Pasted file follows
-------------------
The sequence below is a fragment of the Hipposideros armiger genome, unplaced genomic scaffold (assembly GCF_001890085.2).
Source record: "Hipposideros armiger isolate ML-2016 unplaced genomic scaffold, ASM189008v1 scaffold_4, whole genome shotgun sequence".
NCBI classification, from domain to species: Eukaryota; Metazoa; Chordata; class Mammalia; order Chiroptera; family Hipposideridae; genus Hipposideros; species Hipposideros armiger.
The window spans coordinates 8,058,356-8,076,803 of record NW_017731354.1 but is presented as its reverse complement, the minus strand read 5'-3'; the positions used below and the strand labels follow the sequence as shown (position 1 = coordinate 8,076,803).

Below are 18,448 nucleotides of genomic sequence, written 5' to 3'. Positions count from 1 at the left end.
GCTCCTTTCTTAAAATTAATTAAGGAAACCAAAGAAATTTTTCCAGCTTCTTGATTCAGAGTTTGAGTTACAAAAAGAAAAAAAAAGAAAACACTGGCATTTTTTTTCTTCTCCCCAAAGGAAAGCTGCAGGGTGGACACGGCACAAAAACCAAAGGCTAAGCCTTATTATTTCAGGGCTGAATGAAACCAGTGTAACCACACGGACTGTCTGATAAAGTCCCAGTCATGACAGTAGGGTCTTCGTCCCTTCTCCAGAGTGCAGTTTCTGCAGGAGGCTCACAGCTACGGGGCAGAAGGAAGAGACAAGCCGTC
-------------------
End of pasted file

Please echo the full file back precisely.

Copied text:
The sequence below is a fragment of the Hipposideros armiger genome, unplaced genomic scaffold (assembly GCF_001890085.2).
Source record: "Hipposideros armiger isolate ML-2016 unplaced genomic scaffold, ASM189008v1 scaffold_4, whole genome shotgun sequence".
NCBI classification, from domain to species: Eukaryota; Metazoa; Chordata; class Mammalia; order Chiroptera; family Hipposideridae; genus Hipposideros; species Hipposideros armiger.
The window spans coordinates 8,058,356-8,076,803 of record NW_017731354.1 but is presented as its reverse complement, the minus strand read 5'-3'; the positions used below and the strand labels follow the sequence as shown (position 1 = coordinate 8,076,803).

Below are 18,448 nucleotides of genomic sequence, written 5' to 3'. Positions count from 1 at the left end.
GCTCCTTTCTTAAAATTAATTAAGGAAACCAAAGAAATTTTTCCAGCTTCTTGATTCAGAGTTTGAGTTACAAAAAGAAAAAAAAAGAAAACACTGGCATTTTTTTTCTTCTCCCCAAAGGAAAGCTGCAGGGTGGACACGGCACAAAAACCAAAGGCTAAGCCTTATTATTTCAGGGCTGAATGAAACCAGTGTAACCACACGGACTGTCTGATAAAGTCCCAGTCATGACAGTAGGGTCTTCGTCCCTTCTCCAGAGTGCAGTTTCTGCAGGAGGCTCACAGCTACGGGGCAGAAGGAAGAGACAAGCCGTC